Why would it be a must if dr said no can you do siurum
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amother




Steelblue
 

Post Mon, Sep 13 2021, 12:40 pm
ShishKabob wrote:
I think you should ask a different Rabbi's opinion. I think that halachically, if a Dr says that a patient may not fast, then the patient should not be fasting. I think this is a halachic ruling. Please do more research. Bhatzlocha!


It’s also important to know dr point of view.

A dr who has ever heard of a pregnant women fasting would be aghast that she would dream of fasting and forbid it regardless of her health.

So it’s important to know if the dr had a specific medical reason to be against fasting or is just against it in general.

Many times when there is a disagreement like this you can sign a doc (hippa) to allow the dr to talk to rabbi to discuss the medical concerns.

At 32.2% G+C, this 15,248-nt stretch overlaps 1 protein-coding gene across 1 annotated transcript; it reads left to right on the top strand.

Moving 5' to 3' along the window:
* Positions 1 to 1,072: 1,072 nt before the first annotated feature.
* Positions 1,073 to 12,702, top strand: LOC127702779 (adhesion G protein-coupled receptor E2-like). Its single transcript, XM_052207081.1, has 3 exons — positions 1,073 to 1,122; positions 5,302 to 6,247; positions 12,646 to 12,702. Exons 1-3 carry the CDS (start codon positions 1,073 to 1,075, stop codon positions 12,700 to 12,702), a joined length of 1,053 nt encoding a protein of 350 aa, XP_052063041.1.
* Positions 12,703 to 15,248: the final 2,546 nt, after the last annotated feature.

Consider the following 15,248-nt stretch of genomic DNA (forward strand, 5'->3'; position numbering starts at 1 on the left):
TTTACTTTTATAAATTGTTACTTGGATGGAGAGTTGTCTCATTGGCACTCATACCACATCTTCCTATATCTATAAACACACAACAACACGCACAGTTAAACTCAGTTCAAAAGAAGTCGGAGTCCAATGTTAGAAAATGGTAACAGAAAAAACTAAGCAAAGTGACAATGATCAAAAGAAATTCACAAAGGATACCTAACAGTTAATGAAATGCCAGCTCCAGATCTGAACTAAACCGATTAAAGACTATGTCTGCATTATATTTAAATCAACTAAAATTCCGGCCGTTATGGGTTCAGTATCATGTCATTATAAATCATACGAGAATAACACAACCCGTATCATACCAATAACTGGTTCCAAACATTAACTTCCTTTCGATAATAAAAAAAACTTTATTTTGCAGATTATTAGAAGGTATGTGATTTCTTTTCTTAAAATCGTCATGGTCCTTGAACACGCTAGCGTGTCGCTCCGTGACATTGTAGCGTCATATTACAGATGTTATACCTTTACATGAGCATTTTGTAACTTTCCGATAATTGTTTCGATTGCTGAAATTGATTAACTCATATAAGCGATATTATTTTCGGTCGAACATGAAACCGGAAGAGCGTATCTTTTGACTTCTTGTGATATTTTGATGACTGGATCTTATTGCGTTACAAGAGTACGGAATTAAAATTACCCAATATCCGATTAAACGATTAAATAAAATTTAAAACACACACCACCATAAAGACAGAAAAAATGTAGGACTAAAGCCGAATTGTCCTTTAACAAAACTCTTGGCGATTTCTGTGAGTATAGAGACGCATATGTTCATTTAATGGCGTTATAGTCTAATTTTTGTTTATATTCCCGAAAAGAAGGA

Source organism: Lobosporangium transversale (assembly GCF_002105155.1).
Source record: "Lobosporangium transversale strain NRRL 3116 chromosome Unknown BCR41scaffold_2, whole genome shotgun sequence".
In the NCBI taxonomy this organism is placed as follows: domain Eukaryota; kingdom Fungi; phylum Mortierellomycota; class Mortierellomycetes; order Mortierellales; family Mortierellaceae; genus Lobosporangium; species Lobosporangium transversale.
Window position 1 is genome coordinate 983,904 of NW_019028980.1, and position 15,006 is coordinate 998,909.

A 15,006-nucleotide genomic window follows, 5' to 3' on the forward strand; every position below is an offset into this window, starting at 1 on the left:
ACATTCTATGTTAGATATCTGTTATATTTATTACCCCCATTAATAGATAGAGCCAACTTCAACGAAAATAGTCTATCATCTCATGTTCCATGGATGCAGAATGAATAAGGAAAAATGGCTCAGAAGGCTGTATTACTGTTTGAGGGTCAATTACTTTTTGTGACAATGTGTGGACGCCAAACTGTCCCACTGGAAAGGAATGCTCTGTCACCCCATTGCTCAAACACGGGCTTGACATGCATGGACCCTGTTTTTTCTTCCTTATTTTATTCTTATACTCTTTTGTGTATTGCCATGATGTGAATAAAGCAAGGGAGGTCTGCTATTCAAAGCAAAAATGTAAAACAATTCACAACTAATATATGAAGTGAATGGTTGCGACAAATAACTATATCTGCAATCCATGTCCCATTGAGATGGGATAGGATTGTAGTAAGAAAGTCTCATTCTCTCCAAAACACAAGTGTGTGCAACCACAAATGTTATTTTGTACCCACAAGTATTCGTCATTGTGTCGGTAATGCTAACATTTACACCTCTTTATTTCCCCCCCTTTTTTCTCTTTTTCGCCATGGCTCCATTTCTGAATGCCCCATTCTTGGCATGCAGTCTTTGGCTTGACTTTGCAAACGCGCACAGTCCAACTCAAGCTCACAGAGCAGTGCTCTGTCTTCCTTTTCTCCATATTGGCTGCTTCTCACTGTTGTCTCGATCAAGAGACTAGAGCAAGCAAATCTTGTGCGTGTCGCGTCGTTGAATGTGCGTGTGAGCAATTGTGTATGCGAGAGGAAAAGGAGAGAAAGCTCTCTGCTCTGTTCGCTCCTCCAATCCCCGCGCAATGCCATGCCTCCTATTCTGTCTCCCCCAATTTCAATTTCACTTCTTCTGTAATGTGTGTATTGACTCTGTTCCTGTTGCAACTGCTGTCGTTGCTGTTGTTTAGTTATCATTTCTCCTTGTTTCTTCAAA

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ShishKabob




 
 
 
 

Post Mon, Sep 13 2021, 12:41 pm
amother [ Steelblue ] wrote:
It’s also important to know dr point of view.

A dr who has ever heard of a pregnant women fasting would be aghast that she would dream of fasting and forbid it regardless of her health.

So it’s important to know if the dr had a specific medical reason to be against fasting or is just against it in general.

Many times when there is a disagreement like this you can sign a doc (hippa) to allow the dr to talk to rabbi to discuss the medical concerns.
You are right
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Odelyah




 
 
 
 

Post Mon, Sep 13 2021, 12:46 pm
amother [ Honeydew ] wrote:
You can always go to another doctor for a second opinion. Or you can ask the doctor to speak to the rabbi and explain exactly what's going on. the rabbi, not being a medical expert, may not have all the facts.
yes, and OP you can also always go to another rabbi for a "second opinion", especially if you really feel the first one didn't give you an answer that sits right with you, if you feel he didn't have clarity about your situation, etc. Did you tell the rabbi what the doctor said? Did he take the time to listen to you and ask questions?